First the “oops”. I was deleting the older versions of my tables, so the ones that I’ve been including in my posts are gone.
Oh well, you can see all the new and improved versions over at the Stitch Gallery.
Anyway, I’ve been adding cool stuff:
* A table of Simple Stitch variants that finally includes the Twisted Simple Stitch (which I hate).
* A table of cool “corrugated” stitch combos that form thick fabric. These are useful for purse bottoms, hat brims and cat mats. They’re formed by alternating rows that each contain a single version of 2 stitches.
* 2 tables of (often very) cool honeycomb stitch combos. They are formed by alternating 2 stitches within a row, so that each stitch of each time is surrounded by the other kind.
I also went back to ARNie’s Encyclopedia of Tunisian Crochet to compare it with the Stitch Gallery.
Hers is better, obviously (you get what you pay for 😉 ).
Her divisions are similar, but are often labeled differently. She calls the net stitches “netting”, she calls the corrugated stitches “horizontal stripes”, and I must have gotten the “honeycomb combos” from her–she calls them the same thing.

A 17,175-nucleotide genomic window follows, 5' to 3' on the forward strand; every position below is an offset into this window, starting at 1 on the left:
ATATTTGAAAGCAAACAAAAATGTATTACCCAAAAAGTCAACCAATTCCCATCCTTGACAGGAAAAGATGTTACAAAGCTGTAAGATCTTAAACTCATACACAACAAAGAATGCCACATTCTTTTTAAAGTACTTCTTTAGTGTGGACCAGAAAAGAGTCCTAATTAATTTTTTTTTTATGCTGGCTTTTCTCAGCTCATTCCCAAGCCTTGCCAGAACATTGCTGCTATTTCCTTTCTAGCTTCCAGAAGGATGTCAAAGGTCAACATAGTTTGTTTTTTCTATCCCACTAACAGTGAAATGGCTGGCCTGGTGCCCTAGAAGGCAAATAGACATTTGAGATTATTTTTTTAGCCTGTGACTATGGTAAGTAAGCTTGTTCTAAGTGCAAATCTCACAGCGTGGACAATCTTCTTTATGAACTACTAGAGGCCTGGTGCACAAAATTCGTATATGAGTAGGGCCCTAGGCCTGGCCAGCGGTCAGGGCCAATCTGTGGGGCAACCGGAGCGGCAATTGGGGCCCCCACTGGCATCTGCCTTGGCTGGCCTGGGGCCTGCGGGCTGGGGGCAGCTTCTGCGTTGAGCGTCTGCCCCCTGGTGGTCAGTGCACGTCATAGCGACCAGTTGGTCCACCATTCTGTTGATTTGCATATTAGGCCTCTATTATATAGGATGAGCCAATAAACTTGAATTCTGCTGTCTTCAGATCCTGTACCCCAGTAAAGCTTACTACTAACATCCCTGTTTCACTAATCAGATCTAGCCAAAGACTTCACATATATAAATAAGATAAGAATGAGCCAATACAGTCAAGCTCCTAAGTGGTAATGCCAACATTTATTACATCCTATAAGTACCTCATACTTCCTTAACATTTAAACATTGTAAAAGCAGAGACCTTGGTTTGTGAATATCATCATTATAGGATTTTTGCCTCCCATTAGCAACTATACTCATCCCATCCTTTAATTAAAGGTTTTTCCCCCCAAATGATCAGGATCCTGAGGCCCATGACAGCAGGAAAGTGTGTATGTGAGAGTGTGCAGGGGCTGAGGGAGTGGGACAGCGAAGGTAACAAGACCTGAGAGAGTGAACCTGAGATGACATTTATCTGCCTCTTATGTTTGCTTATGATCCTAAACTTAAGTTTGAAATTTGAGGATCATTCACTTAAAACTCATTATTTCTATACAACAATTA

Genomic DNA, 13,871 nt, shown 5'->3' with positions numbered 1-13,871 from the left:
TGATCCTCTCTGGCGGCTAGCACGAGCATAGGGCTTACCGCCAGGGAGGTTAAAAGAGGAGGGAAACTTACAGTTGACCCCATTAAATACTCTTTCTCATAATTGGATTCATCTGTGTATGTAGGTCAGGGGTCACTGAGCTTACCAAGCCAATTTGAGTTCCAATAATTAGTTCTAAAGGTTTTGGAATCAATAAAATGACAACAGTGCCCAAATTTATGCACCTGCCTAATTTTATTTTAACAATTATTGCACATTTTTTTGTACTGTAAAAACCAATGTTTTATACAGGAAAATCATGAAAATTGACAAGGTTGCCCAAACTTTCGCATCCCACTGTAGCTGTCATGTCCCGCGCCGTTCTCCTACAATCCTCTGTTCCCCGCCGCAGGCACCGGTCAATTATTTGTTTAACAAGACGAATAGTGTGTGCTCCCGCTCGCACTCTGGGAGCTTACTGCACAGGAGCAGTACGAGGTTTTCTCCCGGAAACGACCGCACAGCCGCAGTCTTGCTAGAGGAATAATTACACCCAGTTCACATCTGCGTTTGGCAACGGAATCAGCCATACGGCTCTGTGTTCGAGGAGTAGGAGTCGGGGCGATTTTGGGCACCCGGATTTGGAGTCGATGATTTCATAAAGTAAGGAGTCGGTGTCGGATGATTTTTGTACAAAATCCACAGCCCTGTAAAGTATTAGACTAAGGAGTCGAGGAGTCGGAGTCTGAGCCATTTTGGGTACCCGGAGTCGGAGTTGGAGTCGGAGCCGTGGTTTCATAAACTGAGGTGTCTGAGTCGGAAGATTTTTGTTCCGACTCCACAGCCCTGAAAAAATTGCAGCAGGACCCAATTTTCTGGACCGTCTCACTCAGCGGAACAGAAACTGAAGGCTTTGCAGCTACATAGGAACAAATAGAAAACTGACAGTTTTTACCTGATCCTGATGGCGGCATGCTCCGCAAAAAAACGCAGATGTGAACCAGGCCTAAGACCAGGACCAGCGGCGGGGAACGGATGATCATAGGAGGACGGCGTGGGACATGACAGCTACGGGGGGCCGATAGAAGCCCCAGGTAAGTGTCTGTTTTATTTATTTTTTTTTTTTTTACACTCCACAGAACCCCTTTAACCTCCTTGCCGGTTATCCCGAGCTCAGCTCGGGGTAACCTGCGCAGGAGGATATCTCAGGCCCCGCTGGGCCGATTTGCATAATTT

She also has a category called “vertical stripes” that I will be calling “rib combos”, whenever I get there.
She has many more honeycomb combos than I ever thought of.
These alone are worth the price of her book.
A few words about what I’m doing here:
I’m a career scientist who is using scientific techniques to study tunisian crochet.
I am trying to expand ARNie’s analysis a bit, but my progress is slow. Mostly I just find myself rediscovering what ARNie and other more experienced folks already know.
The point of this blog is to share the joy I find in exploring tunisian crochet–it’s almost more fun than physics and a whole lot easier.